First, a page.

Templeton Pek

Punk legends such as Rise Against or The Offspring can’t be all wrong: Templeton Pek are among the most exciting political melodic hardcore bands of our time. Following countless world tours as support act playing in front of tens of thousands of music fans, the trio are set to release their latest album “Watching The World Come Undone” in February 2018.

Founded in Birmingham in 2005, Neal Mitchell (vocals, bass), Kev Green (guitar, vocals) and Simon Barford (drums) have always felt a healthy portion of rage smouldering in their guts. In line with classic punk traditions, they decided to channel their discontent over social grievances into their music to address the growing injustice in the world – racism, sexism and xenophobia have been and continue to be omnipresent. In addition, their music reflects a deep and merciless manifestation of personal demons. Following incessant touring, starting with small punk clubs and going on to play increasingly big venues, they brought out their debut album “No Association” in 2009, establishing their haunting sound, which brings to mind hardcore luminaries like Ignite and Rise Against, always featuring a political note. In the subsequent years, the venues got bigger and Templeton Pek unleashed the EP “Slow Down For Nothing” (2012) and their albums “Scratches And Scars” (2011), “Signs” (2013) and “New Horizons” (2015), all living up to the musicians’ consistently demanding standards, always with the finger on the pulse and committed to their initial DIY concept. Hundreds of shows followed and worldwide support tours with international icons such as Bad Religion, Sum 41 and Zebrahead speak for themselves.

Today the political climate is more complicated than ever. Nationalism and backward-looking, far-right ideas have once more become acceptable, and a whole nation is intentionally leaving the international community, in other words has chosen Brexit. Templeton Pek’s reaction is an intense analysis of mankind’s penchant for self-destruction: “Watching The World Come Undone”. “Brexit was permanently on our minds when we were writing this album,” vocalist and guitarist Neal Mitchell comments. “From the perspective of a touring musician it’s difficult enough as it is just to exist. The potential financial and logistical restrictions that we are about to face are worrying, never mind the other consequences for the whole country.” Their resignation and anger about this imminent situation are reflected on their single “The Awakening”, among others, and in its chorus: “Don’t let me down now/Their reigning over you/Cut through the sound/Disconnecting you”. On that note, Templeton Pek, despite everything else, call for protest and a contribution by every one of us: “What we mean is that you have to fight your way through all that noise that you get to hear, make your own decisions and not be disheartened if decisions are taken above your head,” Neal explains.

The band from Britain is pondering the question why we as human beings sabotage our political climate, our environment and ourselves. After a historically unique seventy-year period of peace in Europe, the band’s home country is isolating itself, submitting millions of people to a hopeless situation. Musically and lyrically, “Watching The World Come Undone” is the strongest record of the band’s career to date and deals, along with the political component, with existential questions, presenting a previously unknown diversity. Vocalist Neal remarks: “It’s as close to a concept album as we could get. From day one of writing the album, we had a clear idea of its vibe and general feel.” The result is a recording, which mercilessly deplores almost dystopian conditions and deals with questions such as: Why is isolation more important than cooperation? Why do we destroy the world that we live in? Why do we sabotage human relations and ourselves?  On the other hand the trio is still positive about the future – keeping their eyes firmly on the last glimmer of hope. And so for every one of us, “Watching The World Come Undone” is a very personal analysis of an increasingly complex and confusing world. The fictitious city on the artwork emphasises the band’s fixation with the self-destruction of mankind and is, according to Neal Mitchell, part of the total work of art that is “Watching The World Come Undone”: “Like earth itself we start off with abundant green landscapes, like the innocence of our youth. We then gradually go on to obstruct, develop and pollute it beyond recognition, the colours oppose each other and are radically different, the orange cutting crudely and uncomfortably through the calm green.”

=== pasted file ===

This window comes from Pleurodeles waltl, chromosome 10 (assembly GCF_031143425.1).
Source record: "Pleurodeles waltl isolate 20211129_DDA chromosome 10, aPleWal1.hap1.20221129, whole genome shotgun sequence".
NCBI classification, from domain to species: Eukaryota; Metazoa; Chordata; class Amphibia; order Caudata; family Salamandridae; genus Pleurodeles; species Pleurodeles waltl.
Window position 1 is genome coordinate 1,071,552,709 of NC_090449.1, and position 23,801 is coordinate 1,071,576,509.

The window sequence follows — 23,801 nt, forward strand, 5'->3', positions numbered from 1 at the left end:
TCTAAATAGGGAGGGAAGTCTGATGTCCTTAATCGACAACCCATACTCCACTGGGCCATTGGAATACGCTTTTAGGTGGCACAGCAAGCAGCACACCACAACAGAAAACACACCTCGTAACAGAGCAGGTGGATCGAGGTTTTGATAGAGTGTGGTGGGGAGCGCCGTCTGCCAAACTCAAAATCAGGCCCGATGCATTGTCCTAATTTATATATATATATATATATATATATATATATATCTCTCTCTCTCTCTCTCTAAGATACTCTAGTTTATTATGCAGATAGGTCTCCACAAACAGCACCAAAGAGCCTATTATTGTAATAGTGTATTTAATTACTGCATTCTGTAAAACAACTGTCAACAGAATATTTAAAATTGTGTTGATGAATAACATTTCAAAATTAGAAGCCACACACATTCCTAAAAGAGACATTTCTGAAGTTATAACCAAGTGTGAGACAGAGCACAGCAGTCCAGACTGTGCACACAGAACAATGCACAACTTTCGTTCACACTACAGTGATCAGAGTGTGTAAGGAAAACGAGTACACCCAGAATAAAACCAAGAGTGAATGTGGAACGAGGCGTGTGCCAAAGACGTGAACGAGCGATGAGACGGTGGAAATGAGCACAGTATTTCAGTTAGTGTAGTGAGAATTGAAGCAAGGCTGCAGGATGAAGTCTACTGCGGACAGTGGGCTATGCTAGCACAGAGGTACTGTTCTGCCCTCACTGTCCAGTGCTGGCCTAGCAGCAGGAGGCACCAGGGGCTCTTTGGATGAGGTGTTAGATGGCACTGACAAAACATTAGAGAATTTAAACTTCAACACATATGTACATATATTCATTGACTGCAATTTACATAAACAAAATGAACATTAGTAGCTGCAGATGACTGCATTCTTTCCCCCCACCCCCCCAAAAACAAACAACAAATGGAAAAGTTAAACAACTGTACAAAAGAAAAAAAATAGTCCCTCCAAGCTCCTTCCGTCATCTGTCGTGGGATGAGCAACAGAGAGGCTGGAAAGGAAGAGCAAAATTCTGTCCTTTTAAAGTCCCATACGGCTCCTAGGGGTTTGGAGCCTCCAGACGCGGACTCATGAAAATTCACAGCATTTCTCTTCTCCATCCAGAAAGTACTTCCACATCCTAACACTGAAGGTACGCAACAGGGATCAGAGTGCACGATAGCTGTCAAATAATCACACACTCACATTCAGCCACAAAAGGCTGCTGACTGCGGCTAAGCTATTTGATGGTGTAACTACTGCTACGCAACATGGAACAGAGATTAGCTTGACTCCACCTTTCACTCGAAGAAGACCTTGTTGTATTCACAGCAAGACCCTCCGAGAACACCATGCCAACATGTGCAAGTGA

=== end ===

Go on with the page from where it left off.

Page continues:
After ten active years in music, the band has earned itself the status of veterans of the melodic hardcore scene and has correspondingly high expectations of its latest release: “From the beginning we wanted this to be one of the albums that contain one great song after the other,” says Neal. Every one of the ten tracks had to have single potential. In short: They wanted album number five to be a testament to their current creative power. To this end, the trio teamed up with fellow Brummie Davey Warsop (Badcop Badcop, Vanishing Line). The result is an album that asks the right questions at the right time, that tackles the important problems of the world and that for Templeton Pek themselves is their most mature and considered offering to date: “Watching The World Come Undone”.




Templeton Pek - Watching The World Come …


01 Nowhere To Hide
02 Oblivious
03 The Awakening
04 Axis
05 The Aftermath
06 Sirens
07 Collision Course
08 Black Hearts
09 City Of Fire
10 On Our Own





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